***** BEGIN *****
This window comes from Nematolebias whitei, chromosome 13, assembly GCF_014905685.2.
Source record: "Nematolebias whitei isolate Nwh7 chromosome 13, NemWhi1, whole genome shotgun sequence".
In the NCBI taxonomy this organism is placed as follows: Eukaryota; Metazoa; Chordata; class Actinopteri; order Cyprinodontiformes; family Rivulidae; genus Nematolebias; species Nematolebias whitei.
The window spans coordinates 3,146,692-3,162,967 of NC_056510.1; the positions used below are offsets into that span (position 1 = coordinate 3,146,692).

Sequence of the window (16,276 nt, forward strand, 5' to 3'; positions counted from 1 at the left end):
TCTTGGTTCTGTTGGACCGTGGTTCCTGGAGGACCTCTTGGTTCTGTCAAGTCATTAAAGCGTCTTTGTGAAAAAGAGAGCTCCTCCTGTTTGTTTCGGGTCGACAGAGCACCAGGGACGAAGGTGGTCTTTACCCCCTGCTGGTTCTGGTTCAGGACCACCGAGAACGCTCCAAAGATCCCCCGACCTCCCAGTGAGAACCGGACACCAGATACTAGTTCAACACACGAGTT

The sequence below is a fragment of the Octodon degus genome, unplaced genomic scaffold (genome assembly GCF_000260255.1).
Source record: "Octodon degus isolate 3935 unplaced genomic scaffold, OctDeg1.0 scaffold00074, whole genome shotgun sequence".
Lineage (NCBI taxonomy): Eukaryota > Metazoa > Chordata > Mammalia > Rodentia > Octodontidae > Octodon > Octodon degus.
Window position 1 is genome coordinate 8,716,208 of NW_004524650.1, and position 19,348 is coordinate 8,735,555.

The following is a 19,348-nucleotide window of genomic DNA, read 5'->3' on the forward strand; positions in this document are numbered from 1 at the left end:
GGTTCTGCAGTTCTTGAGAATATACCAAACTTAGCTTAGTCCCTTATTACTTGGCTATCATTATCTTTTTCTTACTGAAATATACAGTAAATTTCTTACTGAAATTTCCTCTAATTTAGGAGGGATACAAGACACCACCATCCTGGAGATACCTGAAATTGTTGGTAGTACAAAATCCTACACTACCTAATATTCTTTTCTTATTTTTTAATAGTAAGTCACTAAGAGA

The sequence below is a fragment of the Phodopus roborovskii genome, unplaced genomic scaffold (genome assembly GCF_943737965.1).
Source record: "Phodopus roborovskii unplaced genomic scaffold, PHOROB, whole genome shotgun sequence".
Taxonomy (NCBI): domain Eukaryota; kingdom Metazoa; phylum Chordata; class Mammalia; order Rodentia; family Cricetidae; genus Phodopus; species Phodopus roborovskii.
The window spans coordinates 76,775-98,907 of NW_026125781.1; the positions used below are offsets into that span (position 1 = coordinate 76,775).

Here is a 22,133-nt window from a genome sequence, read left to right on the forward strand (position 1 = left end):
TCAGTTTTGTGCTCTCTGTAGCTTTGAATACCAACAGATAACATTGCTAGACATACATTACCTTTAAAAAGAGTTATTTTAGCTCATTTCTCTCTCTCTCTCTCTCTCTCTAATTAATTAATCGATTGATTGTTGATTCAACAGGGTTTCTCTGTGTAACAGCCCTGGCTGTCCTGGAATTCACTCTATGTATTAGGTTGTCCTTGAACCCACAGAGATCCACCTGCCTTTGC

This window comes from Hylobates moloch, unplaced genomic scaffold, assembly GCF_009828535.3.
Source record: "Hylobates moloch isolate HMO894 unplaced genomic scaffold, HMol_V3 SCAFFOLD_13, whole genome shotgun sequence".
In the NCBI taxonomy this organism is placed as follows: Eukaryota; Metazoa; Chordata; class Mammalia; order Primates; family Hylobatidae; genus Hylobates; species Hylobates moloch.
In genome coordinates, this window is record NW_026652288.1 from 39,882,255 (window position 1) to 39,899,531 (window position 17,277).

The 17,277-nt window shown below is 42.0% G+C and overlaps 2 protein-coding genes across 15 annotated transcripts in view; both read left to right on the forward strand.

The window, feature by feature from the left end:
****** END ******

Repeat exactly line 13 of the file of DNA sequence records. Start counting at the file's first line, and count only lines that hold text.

The sequence below is a fragment of the Phodopus roborovskii genome, unplaced genomic scaffold (genome assembly GCF_943737965.1).